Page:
People have heard the rumors about fish growing to gargantuan proportions after they're flushed down the toilet. However, what is not as widely known is what happens to those prescription drugs you might decide to flush.

Health Director David Knauf is one of the driving forces behind the program "Safe Disposal=Sound Returns," which will be held on Saturday, Oct. 9, from 10 a.m. to 2 p.m. at the Ox Ridge Elementary School.

Knauf said one reason behind holding the program, which is a joint effort between Darien Health Department and Liberation Programs, Inc., is because most wastewater treatment systems are not designed to filter out prescription and over the counter medications.

"There is a tendency to just leave medications in the cabinet," Knauf said, "but then the advice to flush them came out."

Knauf said national studies have shown the potential danger of medication entering the wastewater supply, which, when treated, could potentially end up back in the drinking water supply. However, Knauf acknowledged that Connecticut was a different case because of how wastewater is treated.

"The issue in Connecticut is a little different because we don't use any wastewater in the water supply," Knauf said.

Flushing medications doesn't just impact human health.

A Connecticut Department of Health fact sheet cites a study by the United States Environmental Protection Agency that found low levels of pharmaceuticals in drinking water and that those same drugs can cause ecological damage.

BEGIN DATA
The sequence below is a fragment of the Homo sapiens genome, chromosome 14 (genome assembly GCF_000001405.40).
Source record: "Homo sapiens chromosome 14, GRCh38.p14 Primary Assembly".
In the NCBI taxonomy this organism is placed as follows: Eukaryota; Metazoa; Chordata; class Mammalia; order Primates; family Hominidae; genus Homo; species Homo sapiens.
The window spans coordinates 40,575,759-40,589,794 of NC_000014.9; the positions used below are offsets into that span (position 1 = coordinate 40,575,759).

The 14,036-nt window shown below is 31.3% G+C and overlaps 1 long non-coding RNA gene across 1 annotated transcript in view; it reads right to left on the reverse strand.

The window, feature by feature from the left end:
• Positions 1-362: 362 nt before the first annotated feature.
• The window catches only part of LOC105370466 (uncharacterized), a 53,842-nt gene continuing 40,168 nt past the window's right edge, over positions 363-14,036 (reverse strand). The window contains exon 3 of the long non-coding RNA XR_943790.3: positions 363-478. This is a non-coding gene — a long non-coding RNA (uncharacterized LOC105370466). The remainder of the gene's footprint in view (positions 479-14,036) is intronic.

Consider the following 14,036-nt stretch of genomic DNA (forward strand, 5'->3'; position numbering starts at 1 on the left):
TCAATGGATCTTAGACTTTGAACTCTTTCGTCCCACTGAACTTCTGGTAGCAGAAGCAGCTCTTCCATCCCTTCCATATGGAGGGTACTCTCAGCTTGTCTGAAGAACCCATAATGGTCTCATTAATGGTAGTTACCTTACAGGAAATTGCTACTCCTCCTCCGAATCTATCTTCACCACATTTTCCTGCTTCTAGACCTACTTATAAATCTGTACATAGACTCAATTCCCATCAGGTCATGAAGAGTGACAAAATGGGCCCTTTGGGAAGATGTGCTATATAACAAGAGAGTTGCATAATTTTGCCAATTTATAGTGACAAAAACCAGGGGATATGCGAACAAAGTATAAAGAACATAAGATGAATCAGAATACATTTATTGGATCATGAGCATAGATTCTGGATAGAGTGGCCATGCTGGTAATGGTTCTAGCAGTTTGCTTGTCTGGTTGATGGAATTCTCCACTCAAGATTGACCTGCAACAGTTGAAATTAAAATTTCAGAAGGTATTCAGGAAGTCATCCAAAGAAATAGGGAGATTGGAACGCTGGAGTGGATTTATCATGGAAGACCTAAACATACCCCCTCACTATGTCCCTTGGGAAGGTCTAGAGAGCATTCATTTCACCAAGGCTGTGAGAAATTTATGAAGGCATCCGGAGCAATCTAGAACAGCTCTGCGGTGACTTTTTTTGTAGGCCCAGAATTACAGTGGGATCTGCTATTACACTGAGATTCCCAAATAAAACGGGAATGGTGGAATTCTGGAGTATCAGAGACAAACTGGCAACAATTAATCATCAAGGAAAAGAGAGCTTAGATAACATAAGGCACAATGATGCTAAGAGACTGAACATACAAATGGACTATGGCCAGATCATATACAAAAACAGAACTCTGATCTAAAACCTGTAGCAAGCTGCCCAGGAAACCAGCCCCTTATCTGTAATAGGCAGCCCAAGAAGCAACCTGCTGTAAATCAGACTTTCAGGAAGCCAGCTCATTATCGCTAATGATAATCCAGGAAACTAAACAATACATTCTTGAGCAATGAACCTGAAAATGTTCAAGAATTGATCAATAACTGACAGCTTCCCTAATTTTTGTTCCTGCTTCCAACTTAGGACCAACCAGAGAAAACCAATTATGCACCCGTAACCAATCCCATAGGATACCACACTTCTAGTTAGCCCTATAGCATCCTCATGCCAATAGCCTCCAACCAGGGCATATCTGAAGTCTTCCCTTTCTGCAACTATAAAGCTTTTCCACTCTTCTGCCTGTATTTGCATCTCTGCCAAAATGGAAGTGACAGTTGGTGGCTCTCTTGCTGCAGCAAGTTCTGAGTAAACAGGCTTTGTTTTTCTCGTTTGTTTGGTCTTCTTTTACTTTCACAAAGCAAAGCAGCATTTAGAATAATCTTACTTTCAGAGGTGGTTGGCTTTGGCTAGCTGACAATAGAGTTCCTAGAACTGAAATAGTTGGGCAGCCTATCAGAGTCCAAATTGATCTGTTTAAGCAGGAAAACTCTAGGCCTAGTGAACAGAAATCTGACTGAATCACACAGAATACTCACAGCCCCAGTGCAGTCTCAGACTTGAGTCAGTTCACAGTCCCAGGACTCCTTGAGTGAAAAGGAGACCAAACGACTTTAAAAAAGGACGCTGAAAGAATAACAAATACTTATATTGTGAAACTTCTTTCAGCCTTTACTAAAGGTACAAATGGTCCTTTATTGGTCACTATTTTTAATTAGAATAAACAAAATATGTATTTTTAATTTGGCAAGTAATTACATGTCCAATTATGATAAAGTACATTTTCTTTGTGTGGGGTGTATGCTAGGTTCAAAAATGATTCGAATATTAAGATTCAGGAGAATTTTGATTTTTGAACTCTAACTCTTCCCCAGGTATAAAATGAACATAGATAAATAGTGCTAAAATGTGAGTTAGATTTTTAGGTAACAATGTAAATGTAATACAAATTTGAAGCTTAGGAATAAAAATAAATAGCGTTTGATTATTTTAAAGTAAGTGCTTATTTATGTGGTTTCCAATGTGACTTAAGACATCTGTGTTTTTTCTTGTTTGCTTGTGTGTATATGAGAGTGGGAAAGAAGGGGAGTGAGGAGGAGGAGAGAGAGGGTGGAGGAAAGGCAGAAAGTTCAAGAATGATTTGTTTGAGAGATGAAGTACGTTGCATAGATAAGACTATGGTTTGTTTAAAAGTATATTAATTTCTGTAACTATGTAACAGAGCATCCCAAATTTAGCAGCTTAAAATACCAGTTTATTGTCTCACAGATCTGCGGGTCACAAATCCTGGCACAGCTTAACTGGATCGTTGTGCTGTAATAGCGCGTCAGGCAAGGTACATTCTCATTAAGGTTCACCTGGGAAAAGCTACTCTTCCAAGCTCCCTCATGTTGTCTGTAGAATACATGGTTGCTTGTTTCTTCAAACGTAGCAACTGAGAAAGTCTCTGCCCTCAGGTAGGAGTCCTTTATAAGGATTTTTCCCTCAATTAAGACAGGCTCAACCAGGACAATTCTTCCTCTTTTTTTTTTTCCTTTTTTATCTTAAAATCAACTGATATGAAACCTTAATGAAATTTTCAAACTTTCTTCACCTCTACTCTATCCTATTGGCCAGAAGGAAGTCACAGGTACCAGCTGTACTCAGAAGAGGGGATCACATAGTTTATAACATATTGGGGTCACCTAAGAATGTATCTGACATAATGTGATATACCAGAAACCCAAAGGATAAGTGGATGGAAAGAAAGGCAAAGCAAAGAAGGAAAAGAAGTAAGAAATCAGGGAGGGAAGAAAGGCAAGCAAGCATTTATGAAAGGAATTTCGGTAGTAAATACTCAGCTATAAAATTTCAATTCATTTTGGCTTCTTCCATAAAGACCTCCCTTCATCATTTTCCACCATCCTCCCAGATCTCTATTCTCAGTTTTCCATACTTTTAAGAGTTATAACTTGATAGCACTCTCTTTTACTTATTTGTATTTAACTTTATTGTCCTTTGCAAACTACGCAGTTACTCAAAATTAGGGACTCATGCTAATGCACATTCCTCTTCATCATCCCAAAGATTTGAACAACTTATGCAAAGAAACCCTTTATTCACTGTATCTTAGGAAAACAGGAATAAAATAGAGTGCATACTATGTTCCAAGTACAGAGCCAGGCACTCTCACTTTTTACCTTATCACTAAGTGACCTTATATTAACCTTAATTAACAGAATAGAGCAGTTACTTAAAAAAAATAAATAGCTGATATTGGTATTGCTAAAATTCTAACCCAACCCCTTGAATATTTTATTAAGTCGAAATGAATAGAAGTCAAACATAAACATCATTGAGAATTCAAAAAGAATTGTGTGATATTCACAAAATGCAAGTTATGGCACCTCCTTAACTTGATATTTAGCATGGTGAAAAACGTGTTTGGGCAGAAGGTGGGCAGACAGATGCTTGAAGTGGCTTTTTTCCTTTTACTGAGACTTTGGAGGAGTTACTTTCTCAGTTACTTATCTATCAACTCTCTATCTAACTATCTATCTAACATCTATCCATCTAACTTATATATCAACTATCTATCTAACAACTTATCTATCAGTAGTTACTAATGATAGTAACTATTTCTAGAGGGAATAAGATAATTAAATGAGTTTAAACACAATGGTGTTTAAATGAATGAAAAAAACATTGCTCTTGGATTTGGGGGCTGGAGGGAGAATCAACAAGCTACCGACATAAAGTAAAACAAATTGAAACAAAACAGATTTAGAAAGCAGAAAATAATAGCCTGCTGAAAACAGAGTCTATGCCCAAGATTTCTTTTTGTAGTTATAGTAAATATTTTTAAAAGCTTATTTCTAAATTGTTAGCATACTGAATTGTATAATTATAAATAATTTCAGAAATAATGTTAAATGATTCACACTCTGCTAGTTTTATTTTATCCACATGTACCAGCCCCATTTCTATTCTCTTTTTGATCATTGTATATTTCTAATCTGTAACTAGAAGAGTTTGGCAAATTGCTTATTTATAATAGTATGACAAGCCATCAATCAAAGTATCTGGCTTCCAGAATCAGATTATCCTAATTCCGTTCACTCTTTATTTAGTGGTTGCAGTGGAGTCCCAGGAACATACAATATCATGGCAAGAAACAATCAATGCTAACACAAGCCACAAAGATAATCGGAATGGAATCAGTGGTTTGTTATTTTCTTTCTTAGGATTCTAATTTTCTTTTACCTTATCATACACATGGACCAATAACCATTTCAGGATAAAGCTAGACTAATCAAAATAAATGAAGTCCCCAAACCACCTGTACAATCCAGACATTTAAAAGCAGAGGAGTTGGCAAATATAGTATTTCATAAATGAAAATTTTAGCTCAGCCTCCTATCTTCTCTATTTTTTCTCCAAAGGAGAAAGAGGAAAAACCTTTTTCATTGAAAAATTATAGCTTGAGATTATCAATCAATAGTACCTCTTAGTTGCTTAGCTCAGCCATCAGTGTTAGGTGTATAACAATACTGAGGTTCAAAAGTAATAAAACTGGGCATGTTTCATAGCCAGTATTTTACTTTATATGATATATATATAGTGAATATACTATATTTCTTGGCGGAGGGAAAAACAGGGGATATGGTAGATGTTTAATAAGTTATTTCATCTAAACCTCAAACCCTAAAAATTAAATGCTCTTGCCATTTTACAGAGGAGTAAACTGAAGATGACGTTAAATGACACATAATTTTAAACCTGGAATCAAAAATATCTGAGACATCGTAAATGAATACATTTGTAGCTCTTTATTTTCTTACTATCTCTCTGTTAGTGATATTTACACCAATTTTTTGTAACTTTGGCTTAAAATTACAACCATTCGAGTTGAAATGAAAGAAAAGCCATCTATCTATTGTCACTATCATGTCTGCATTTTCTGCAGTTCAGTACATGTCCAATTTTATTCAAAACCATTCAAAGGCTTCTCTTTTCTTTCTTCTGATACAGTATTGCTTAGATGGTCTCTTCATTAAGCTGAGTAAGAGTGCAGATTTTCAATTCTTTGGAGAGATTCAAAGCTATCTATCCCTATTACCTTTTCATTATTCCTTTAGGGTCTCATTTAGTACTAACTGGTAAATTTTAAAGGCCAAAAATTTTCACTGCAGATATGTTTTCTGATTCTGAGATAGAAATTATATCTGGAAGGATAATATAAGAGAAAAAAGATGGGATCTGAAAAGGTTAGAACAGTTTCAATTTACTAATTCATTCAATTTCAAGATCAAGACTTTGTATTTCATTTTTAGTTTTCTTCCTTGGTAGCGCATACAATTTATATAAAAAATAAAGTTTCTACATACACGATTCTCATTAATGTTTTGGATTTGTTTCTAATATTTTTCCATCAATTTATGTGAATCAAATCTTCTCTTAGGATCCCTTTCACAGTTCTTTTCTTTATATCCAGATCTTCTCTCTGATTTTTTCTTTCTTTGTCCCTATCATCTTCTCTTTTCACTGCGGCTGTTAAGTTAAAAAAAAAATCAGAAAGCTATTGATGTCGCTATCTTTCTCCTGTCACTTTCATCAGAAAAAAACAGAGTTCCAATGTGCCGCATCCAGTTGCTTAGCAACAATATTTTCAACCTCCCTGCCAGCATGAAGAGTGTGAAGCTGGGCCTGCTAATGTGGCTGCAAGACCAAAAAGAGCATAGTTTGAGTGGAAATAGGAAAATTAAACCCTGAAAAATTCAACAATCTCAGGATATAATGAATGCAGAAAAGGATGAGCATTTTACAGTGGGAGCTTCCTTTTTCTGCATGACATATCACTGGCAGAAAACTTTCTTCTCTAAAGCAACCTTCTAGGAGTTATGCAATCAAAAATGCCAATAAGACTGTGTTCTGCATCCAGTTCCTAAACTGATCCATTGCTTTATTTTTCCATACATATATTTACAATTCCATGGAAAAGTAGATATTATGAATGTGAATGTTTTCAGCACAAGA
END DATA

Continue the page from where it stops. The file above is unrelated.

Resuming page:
The fact sheet addressed some of the concerns with introducing pharmaceuticals to the environment.

"Health concerns centered on pharmaceuticals in the environment and some drinking water sources are based on the theoretical interactions of various pharmaceuticals with each other and the potential for long-term exposure to low levels," the fact sheet stated. "... However, pharmaceuticals have been tested and approved for use in humans according to strict scientific protocols. It is thus highly unlikely that exposures to very low levels will have adverse health effects on humans. The Department of Public Health has been, and will continue, to track this emerging issue in drinking water quality."

Another concern Knauf addressed was kids who raid their parents medicine cabinets. Saturday's program will provide a safe -- and free -- way to dispose of any old and unwanted medications, Knauf said.

Knauf said because other states have instituted programs such as "Safe Disposal=Sound Returns" successfully, the town decided to try one to see if it could become a regular program.

"We're going to see how well it works and then there will need to be serious thought about a regular program," Knauf said.

There will be Drug Enforcement Administration officers at Saturday's event to handle the disposal of controlled drugs, Knauf said. Those drugs will be incinerated as will all other medications, Knauf said.

"There was no cost to the town to do this program because we received donations," Knauf said. "It's a community effort."